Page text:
‘Doctors are just the same as lawyers; the only difference is that lawyers merely rob you, whereas doctors rob you and kill you too’.
– Anton Chekhov
In the last year, I’ve had much cause to be grateful to the NHS. After a slightly rocky start, I’m now ‘in the system’ and the giant healthcare leviathan does it’s best to patch me up, for which I say a heartfelt, “Thank you”. But sometimes, you do wonder about what goes on behind the screen…
… Take my GP surgery, for example, and consider the following:
A couple of years ago, my husband had a car accident near the surgery. He managed to get to the building and asked to see a doctor. A doctor appeared … and refused point blank to look at him. Following a stunned silence in the waiting room, another patient volunteered to drive my husband to hospital.
If you’ve read any of my previous blog posts, you’ll know that I am terrified of flying. This phobia stems from a couple of very scary incidents which took place in the dim and distant past and reduces me to shivering, scream-prone nervous wreck whenever I get near a plane.
Having tried lots of different ways to overcome this (all failed), some big brained person suggested I try tranquillisers. Brilliant! So, for the last few years, I have trotted off to the surgery prior to my annual holiday and the inevitable locum has duly given me a prescription for six pills. Yes, that’s pills, not packets.
And it’s worked a treat. Cabin staff no longer look worried on seeing me board their flight and the pilot no longer needs to think about how they’ll need to restrain me, if we hit turbulence. Everybody’s happy. And I’ve even calmed down enough to watch TV. And laugh. Job done. So, you can imagine my horror when I visited the surgery this year and the following conversation took place:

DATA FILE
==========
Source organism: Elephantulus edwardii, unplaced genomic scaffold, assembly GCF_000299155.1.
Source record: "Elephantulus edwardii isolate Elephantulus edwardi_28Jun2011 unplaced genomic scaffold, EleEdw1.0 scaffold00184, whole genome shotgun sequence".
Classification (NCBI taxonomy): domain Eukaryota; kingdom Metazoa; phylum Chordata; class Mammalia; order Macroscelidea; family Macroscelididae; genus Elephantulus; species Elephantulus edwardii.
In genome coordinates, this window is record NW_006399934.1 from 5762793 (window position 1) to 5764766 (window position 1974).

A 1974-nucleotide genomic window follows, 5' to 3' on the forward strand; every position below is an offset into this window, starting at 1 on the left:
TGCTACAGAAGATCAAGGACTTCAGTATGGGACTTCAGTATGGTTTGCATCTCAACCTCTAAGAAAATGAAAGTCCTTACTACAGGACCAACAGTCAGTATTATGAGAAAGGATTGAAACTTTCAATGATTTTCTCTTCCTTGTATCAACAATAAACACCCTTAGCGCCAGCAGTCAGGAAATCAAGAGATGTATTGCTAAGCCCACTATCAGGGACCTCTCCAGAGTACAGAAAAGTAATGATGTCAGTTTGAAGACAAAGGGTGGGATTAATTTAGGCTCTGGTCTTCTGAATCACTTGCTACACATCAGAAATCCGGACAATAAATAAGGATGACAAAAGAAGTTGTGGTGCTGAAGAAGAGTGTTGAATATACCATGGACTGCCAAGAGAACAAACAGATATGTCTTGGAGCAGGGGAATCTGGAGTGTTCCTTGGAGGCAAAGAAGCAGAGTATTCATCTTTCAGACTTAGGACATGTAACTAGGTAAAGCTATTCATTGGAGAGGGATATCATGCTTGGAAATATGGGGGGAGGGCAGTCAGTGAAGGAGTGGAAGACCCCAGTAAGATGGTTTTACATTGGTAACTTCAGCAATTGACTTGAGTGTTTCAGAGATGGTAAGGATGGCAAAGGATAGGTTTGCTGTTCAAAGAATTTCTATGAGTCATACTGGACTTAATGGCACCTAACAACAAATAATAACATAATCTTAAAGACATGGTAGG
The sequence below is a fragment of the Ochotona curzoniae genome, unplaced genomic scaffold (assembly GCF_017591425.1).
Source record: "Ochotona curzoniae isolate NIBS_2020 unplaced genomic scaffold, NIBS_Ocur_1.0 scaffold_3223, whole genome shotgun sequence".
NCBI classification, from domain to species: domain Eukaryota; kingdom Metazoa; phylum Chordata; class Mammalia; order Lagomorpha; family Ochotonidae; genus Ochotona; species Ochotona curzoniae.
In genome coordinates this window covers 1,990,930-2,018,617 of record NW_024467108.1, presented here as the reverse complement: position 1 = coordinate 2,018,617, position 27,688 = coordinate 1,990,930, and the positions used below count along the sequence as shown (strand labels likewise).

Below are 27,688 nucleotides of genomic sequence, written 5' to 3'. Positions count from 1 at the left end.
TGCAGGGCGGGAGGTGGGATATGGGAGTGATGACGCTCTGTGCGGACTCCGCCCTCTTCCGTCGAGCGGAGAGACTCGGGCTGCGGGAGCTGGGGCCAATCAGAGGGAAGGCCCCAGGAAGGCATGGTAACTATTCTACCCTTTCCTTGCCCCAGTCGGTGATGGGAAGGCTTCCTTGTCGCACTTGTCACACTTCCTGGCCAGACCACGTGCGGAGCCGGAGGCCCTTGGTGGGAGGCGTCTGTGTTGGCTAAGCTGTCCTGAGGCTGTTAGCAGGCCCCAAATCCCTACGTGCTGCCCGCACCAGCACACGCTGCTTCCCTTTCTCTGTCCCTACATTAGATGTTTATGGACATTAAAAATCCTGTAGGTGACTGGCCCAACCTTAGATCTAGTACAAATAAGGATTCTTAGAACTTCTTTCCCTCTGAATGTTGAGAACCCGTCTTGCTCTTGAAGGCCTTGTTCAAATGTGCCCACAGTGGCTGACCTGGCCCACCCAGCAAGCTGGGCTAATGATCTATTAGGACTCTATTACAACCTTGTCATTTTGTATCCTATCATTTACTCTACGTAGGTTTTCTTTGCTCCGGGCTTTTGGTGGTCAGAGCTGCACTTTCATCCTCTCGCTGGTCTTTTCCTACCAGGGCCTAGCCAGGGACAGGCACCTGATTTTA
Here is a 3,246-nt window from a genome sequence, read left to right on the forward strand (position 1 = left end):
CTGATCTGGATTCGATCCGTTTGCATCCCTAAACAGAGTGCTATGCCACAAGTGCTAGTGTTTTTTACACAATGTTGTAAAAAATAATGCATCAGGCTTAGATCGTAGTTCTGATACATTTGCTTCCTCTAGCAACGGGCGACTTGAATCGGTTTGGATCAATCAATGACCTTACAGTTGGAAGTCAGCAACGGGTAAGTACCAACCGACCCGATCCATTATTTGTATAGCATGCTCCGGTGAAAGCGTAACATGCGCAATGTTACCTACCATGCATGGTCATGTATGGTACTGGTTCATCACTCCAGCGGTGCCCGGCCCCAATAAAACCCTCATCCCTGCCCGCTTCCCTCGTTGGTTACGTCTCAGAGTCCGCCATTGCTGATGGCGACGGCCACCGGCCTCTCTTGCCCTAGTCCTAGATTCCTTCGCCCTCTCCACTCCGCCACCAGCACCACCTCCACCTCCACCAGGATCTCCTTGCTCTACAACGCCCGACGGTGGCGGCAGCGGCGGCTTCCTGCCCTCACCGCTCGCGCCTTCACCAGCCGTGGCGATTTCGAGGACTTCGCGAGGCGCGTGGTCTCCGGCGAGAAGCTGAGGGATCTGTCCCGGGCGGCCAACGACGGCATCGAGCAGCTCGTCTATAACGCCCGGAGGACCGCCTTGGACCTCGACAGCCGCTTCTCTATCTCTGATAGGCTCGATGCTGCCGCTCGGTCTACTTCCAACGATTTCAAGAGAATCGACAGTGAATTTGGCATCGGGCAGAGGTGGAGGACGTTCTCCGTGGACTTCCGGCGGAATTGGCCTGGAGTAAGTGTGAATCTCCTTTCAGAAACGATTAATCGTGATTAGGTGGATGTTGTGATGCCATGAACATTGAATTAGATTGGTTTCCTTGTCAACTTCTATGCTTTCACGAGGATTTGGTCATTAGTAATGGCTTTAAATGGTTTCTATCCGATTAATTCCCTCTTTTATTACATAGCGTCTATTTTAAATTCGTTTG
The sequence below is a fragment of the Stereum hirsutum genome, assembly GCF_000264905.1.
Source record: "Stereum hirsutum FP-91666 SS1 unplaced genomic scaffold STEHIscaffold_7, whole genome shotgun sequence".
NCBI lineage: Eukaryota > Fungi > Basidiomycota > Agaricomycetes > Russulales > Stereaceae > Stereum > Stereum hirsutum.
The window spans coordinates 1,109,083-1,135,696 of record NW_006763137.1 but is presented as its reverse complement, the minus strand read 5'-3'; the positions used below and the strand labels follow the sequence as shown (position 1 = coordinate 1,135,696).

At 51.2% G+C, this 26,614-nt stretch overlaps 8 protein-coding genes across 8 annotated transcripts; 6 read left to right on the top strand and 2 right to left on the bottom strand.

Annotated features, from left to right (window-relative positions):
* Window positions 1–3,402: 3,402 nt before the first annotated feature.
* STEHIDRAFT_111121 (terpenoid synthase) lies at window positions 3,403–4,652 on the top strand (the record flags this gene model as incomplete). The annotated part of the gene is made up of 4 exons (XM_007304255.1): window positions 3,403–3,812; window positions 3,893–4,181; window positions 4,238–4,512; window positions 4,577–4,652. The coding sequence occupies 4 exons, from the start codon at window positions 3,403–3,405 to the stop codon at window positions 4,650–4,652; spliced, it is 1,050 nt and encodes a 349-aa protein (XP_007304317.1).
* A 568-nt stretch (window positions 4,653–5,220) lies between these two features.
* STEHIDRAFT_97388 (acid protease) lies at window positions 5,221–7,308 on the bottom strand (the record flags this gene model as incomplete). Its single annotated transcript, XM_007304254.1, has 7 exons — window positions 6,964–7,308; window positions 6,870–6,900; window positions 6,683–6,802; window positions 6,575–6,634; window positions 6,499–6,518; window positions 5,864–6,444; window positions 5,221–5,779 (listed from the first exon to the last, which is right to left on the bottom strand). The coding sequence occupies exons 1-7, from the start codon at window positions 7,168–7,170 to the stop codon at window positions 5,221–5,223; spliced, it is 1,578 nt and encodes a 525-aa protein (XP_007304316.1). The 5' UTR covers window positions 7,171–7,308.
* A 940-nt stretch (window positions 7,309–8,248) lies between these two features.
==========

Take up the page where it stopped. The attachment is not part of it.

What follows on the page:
“I’m going to Mexico in six weeks, could I have some tranquillisors, please?”
“No. The airline does not allow me to give tranquillisors to its passengers.”
“But, I’ve had these before.”
“No. I’m not allowed to give you any.”
“But, I’m terrified and this conversation is making me very anxious.”
“No. You can’t have any. You need to enrol on one of those courses run by airlines for nervous passengers.”
“But I only fly once a year.”
“I can’t help you. Goodbye.”
After walking away from this, obviously empty handed and crippled by anxiety, I investigated the options for doing a flying course. Whichever way I looked at it, I couldn’t make it come to less than £1,000. Prescription cost for six low dosage tranquillisers? Just under £8. Good job I’d saved a couple of pills from last year.
My final example of inexplicable behaviour arose a few days ago.
After seven months of not driving, I said to the Offspring, “Do you know, I think I can manage to keep my head straight long enough to drive us to school/work. Shall we try?” So, I checked the DVLA website. No mention of Dystonia. OK. Phoned my insurance company. OK. So,… OK. Let’s go.
One very slow test drive later (well, 9 minutes), we were sitting outside my workplace (This journey often takes us 2 hours on public transport). Hallelujah! Back home again. Fine. Wouldn’t want to do more, but that’s OK. That short journey will improve our lives massively.
So, the next day, we do it for real. Fine again. Thank you. Thank you. Look on the Dystonia Society website and they advise telling the DVLA if you have my condition. OK. Call the DVLA who are happy, but want me to fill out a questionnaire.
“What shall I do in the meantime?”
“No problem. If your GP says you’re fit, you can drive.”
So, I book an appointment at our surgery and present myself at the appointed time.
Me: “The DVLA say I can drive if you’re happy. I’m not silly. If I’m not feeling good, I won’t do it. I only want to drive us to school/work. Nothing else. It would make such a difference to me and my daughter”.
Dr. Locum: “It’s not my job to tell you if you can drive or not. That’s for the DVLA. The only thing I can tell you is don’t drive, because I won’t give an opinion.”
So, me and the child drive slowly home, park the car and put the keys away. Back on the bus again.
Whilst it’s understood that it’s important to mitigate risk in this litigious world of ours, each of these incidents show that some elements of our wonderful healthcare system are infected with a rather unhelpful, uncaring approach to risk management. Or is it arrogance?
All to the detriment of the patient.
[Picture credit: unknown. If this picture belongs to you, please contact me and I will credit it, or remove. Thank you.]